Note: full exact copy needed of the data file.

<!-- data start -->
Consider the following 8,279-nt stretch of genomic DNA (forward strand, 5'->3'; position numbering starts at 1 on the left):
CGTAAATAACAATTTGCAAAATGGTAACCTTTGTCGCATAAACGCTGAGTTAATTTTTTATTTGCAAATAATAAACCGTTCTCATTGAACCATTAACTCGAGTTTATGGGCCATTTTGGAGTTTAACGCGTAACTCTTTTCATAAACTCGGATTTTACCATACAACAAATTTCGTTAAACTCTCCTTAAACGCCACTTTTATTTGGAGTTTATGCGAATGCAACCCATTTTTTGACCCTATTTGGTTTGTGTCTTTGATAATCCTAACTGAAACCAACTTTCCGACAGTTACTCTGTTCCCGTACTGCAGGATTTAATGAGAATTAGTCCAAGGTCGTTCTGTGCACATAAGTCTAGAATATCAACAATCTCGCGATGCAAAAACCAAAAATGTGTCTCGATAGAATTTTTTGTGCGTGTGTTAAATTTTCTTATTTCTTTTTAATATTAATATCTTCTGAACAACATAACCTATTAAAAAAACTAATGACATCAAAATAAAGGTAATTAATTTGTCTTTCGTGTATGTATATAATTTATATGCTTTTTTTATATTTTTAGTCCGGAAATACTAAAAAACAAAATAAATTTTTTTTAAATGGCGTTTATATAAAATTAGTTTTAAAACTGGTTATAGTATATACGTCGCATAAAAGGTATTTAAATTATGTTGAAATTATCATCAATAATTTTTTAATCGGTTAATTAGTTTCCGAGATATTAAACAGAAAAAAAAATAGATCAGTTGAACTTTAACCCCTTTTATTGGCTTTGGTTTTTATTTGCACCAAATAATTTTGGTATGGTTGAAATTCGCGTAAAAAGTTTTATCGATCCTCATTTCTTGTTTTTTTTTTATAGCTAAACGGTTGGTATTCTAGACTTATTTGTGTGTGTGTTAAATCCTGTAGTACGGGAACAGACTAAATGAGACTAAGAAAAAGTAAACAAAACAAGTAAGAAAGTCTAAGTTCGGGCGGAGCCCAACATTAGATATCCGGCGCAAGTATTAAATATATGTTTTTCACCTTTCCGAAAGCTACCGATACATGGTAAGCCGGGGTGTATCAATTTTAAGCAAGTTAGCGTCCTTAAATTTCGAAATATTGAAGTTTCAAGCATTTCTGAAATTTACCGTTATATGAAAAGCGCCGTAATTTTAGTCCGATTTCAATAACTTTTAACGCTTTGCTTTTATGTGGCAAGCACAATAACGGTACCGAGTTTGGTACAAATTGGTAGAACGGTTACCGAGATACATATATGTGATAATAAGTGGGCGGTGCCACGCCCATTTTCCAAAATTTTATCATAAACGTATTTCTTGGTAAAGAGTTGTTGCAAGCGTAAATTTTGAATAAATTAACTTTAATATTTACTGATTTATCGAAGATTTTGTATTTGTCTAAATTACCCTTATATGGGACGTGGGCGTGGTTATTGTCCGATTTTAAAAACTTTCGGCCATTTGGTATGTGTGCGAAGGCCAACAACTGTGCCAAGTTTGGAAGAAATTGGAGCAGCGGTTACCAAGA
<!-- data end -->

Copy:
Consider the following 8,279-nt stretch of genomic DNA (forward strand, 5'->3'; position numbering starts at 1 on the left):
CGTAAATAACAATTTGCAAAATGGTAACCTTTGTCGCATAAACGCTGAGTTAATTTTTTATTTGCAAATAATAAACCGTTCTCATTGAACCATTAACTCGAGTTTATGGGCCATTTTGGAGTTTAACGCGTAACTCTTTTCATAAACTCGGATTTTACCATACAACAAATTTCGTTAAACTCTCCTTAAACGCCACTTTTATTTGGAGTTTATGCGAATGCAACCCATTTTTTGACCCTATTTGGTTTGTGTCTTTGATAATCCTAACTGAAACCAACTTTCCGACAGTTACTCTGTTCCCGTACTGCAGGATTTAATGAGAATTAGTCCAAGGTCGTTCTGTGCACATAAGTCTAGAATATCAACAATCTCGCGATGCAAAAACCAAAAATGTGTCTCGATAGAATTTTTTGTGCGTGTGTTAAATTTTCTTATTTCTTTTTAATATTAATATCTTCTGAACAACATAACCTATTAAAAAAACTAATGACATCAAAATAAAGGTAATTAATTTGTCTTTCGTGTATGTATATAATTTATATGCTTTTTTTATATTTTTAGTCCGGAAATACTAAAAAACAAAATAAATTTTTTTTAAATGGCGTTTATATAAAATTAGTTTTAAAACTGGTTATAGTATATACGTCGCATAAAAGGTATTTAAATTATGTTGAAATTATCATCAATAATTTTTTAATCGGTTAATTAGTTTCCGAGATATTAAACAGAAAAAAAAATAGATCAGTTGAACTTTAACCCCTTTTATTGGCTTTGGTTTTTATTTGCACCAAATAATTTTGGTATGGTTGAAATTCGCGTAAAAAGTTTTATCGATCCTCATTTCTTGTTTTTTTTTTATAGCTAAACGGTTGGTATTCTAGACTTATTTGTGTGTGTGTTAAATCCTGTAGTACGGGAACAGACTAAATGAGACTAAGAAAAAGTAAACAAAACAAGTAAGAAAGTCTAAGTTCGGGCGGAGCCCAACATTAGATATCCGGCGCAAGTATTAAATATATGTTTTTCACCTTTCCGAAAGCTACCGATACATGGTAAGCCGGGGTGTATCAATTTTAAGCAAGTTAGCGTCCTTAAATTTCGAAATATTGAAGTTTCAAGCATTTCTGAAATTTACCGTTATATGAAAAGCGCCGTAATTTTAGTCCGATTTCAATAACTTTTAACGCTTTGCTTTTATGTGGCAAGCACAATAACGGTACCGAGTTTGGTACAAATTGGTAGAACGGTTACCGAGATACATATATGTGATAATAAGTGGGCGGTGCCACGCCCATTTTCCAAAATTTTATCATAAACGTATTTCTTGGTAAAGAGTTGTTGCAAGCGTAAATTTTGAATAAATTAACTTTAATATTTACTGATTTATCGAAGATTTTGTATTTGTCTAAATTACCCTTATATGGGACGTGGGCGTGGTTATTGTCCGATTTTAAAAACTTTCGGCCATTTGGTATGTGTGCGAAGGCCAACAACTGTGCCAAGTTTGGAAGAAATTGGAGCAGCGGTTACCAAGA